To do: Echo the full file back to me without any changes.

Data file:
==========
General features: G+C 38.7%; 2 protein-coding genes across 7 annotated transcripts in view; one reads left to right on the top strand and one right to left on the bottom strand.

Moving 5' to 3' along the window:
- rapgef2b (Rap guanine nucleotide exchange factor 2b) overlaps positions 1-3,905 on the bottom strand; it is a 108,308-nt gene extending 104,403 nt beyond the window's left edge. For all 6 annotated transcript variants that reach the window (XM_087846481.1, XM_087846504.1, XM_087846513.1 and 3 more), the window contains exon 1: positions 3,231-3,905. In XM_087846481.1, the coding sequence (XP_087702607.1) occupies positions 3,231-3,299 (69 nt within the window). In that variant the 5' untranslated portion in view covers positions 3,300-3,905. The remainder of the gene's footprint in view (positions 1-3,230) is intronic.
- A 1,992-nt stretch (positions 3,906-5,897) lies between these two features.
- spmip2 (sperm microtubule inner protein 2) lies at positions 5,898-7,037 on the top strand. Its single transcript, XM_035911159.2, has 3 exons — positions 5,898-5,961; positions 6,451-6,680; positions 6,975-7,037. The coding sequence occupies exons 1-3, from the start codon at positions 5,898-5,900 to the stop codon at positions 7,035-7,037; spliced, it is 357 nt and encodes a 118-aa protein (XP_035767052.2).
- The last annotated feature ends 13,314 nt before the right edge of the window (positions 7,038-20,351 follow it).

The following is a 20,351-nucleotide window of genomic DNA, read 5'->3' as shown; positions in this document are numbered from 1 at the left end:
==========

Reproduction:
General features: G+C 38.7%; 2 protein-coding genes across 7 annotated transcripts in view; one reads left to right on the top strand and one right to left on the bottom strand.

Moving 5' to 3' along the window:
- rapgef2b (Rap guanine nucleotide exchange factor 2b) overlaps positions 1-3,905 on the bottom strand; it is a 108,308-nt gene extending 104,403 nt beyond the window's left edge. For all 6 annotated transcript variants that reach the window (XM_087846481.1, XM_087846504.1, XM_087846513.1 and 3 more), the window contains exon 1: positions 3,231-3,905. In XM_087846481.1, the coding sequence (XP_087702607.1) occupies positions 3,231-3,299 (69 nt within the window). In that variant the 5' untranslated portion in view covers positions 3,300-3,905. The remainder of the gene's footprint in view (positions 1-3,230) is intronic.
- A 1,992-nt stretch (positions 3,906-5,897) lies between these two features.
- spmip2 (sperm microtubule inner protein 2) lies at positions 5,898-7,037 on the top strand. Its single transcript, XM_035911159.2, has 3 exons — positions 5,898-5,961; positions 6,451-6,680; positions 6,975-7,037. The coding sequence occupies exons 1-3, from the start codon at positions 5,898-5,900 to the stop codon at positions 7,035-7,037; spliced, it is 357 nt and encodes a 118-aa protein (XP_035767052.2).
- The last annotated feature ends 13,314 nt before the right edge of the window (positions 7,038-20,351 follow it).

The following is a 20,351-nucleotide window of genomic DNA, read 5'->3' as shown; positions in this document are numbered from 1 at the left end: